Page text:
Edited to add: An earlier version of this post made some critical observations about beascout.org, which I thought was a recruitment site run by National. It's actually owned by the Cradle of Liberty Council. But it still reinforces the "values" marketing approach, with a healthy dose of typos and flat-out misinformation to boot.(This message has been edited by shortridge)

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I understand that youth are not looking for values, rather they are lookign for fun, adventure, challeneges etc.


Having someone say "That guy is such a Boy Scout" is not seen very often as a complement


When in the Star Terk movie the following exhange occurs between mother and son:


Dr Marcus (to his mother, also Dr. Marcus) "Remember that overgrown Boy Scout you used to hang around with ?"


His mother responds "Listen kiddo, Jim Kirk was many things but he was never a Boy Scout!"


In the movie "Clear and Present Danger" the hero, Jack Ryan is castigated for not wanting to deal in the illegal by the insult, " You are *such* a Boy Scout! You see everything in black and white!"


Given those references, just the two I can come with right now. Boy Scouts is known to be an organization of people who do good, are good, act nice, however you want to put it. Being a "goody goody two shoes" or a "Holy Joe" has never been a compliment and being called a Boy Scout is probably not going to be a compliment for a very long time.


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Disagree if you like. What you didn't mention is Boy's Life is in the libraries, both school and local here. And for your local neighborhood kid looking at Scouting, he isn't going to visit any of those web sites. He is going to see the local unit. He will see the other elementary kids wearing their uniforms to school. The parents will get an invitation to a School Night for Scouting event and talk to the other parents about the unit. That is where they are going to get 90% of their information. Billboards? Not around here. DEs and FDs doing any advertising? Not around here. We don't expect them to. We do our own marketing in the school for the Pack (135 boys). Run a good program and word of mouth is just about all the marketing you need. When you start getting emails from Kindergarten parents asking how their sons can join, you know you are doing something right.


Gern, the BSA offers training for adding adventure to your program. It's called Powderhorn. Should we duplicate that program in WB? Why?

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Yes, Powderhorn is available but is Venturing centric, not Boy Scouting. Its more of a high adventure program course, not one for delivering adventure to young scouts, although it could be tuned to be that. And if BSA put as much emphasis on Powderhorn as they do Woodbadge, perhaps we would have an adventure program instead of a leadership one.

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I do not think it wise to have National or even Council market the Boy Scout Program. Whose program do they market? The one that Daddy_O yearns for?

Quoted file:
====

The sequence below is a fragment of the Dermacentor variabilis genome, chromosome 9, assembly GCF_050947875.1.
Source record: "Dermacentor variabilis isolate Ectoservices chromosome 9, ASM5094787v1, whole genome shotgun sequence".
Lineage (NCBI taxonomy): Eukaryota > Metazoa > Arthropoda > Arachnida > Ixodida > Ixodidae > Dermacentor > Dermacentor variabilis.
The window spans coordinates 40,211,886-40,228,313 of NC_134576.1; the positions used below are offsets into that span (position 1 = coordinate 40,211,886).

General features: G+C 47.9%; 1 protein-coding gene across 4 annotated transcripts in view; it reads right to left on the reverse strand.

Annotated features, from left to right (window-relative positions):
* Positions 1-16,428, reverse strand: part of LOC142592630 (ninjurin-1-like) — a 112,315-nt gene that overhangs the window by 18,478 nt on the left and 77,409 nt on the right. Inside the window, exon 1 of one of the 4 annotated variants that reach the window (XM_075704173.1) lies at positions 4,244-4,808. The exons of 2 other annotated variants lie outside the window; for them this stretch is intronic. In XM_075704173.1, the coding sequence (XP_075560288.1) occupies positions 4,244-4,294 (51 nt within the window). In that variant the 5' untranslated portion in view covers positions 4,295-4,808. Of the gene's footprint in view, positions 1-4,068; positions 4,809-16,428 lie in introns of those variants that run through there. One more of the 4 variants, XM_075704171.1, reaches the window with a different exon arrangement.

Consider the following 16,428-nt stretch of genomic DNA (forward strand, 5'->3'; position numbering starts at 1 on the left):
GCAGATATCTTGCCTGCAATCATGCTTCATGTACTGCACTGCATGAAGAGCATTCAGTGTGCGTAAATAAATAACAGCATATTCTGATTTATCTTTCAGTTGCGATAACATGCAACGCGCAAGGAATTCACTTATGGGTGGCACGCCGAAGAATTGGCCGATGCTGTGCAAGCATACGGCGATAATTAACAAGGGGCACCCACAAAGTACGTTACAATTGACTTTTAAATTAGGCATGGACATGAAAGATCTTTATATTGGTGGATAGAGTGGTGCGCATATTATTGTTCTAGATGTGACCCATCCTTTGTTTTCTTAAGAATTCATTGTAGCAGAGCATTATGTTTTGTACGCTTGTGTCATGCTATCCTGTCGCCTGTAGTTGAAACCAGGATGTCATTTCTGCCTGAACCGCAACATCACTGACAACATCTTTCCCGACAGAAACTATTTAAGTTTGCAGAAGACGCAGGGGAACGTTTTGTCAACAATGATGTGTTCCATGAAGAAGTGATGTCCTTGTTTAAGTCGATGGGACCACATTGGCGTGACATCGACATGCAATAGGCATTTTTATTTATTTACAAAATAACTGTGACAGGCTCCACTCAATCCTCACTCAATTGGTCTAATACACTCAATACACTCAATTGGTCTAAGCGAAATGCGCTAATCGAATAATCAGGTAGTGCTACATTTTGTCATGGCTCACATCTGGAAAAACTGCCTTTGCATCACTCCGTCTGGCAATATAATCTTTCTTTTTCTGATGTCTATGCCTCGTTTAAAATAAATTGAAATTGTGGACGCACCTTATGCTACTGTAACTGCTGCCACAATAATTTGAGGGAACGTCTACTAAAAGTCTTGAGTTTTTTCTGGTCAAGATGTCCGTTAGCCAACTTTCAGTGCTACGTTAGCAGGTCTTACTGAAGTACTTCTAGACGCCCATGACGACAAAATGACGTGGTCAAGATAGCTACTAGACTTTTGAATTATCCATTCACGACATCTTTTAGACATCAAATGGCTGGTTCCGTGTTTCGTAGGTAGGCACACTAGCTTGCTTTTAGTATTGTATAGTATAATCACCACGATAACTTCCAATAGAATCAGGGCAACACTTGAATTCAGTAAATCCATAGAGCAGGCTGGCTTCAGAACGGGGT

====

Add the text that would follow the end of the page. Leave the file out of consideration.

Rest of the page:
If National advertses a high adventure all out program that is boy lead, how many of us are in programs that can say, yeah we do that?


Before Natinal can promise adventure, it has to be sure every unit, or at least most can deliver the promises they make, can we fulfill that promise?

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In regard to Boys' Life, it is definitely read by kids in the schools that have them in their library. National should seriously consider finding a way to get it into every school in the country. And that would be both Cub and Boy Scout printings in the elementary schools, since that is the cross over level.


I donate old copies to various schools in which I sub, and the librarians always say they wish they had them regularly, and more of them. One school says that more than once she has had keep the pieces for the boys to read; and she also said a lot of girls like them too. I also occasionally talk a bit about some outing I was on with my troop, and I always have a number of boys show serious interest, if it is outdoors; and even service that they see as fun and interesting, such as flags at Memorial Day.


Now, if they put out a contact piece as part of the mag itself with the recruiting link for on-line, and maybe an 800 type number for local council, that would really be a good tool it seems to me.

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SO how much is a subscription to Boys Life now anyway? SInce my son aged out I dont see them anymore.


What if the Council "bought" a subscription for all the public libraries in the council? Then maybe the schools? yes, it depends on numbers and finances, but maybe a troop alumn would fund Boy Life for a year at good ol' PS 49

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"Before Natinal can promise adventure, it has to be sure every unit, or at least most can deliver the promises they make, can we fulfill that promise?"


By making available training to every unit an adventure leader course curriculum that exposes and trains modern suburbanites the skills to confidently take youth into the wilds. To emphasize that training above all else and encourage units to exercise it. Put outdoor skills ahead of management skills. Not the other way around.


In my council, the only skills course (besides instructor training) for BSA Scouters is ITOLS. One weekend, jamb packed with basic skills. But not nearly enough to take 10 youth into the wilderness for a week. Especially if you never backpacked before. We are fortunate enough to have a couple of adults in our unit who are active outdoorsman. Just think if you had a unit with none? Does BSA provide training for those leaders? In management, not outdoorsmanship.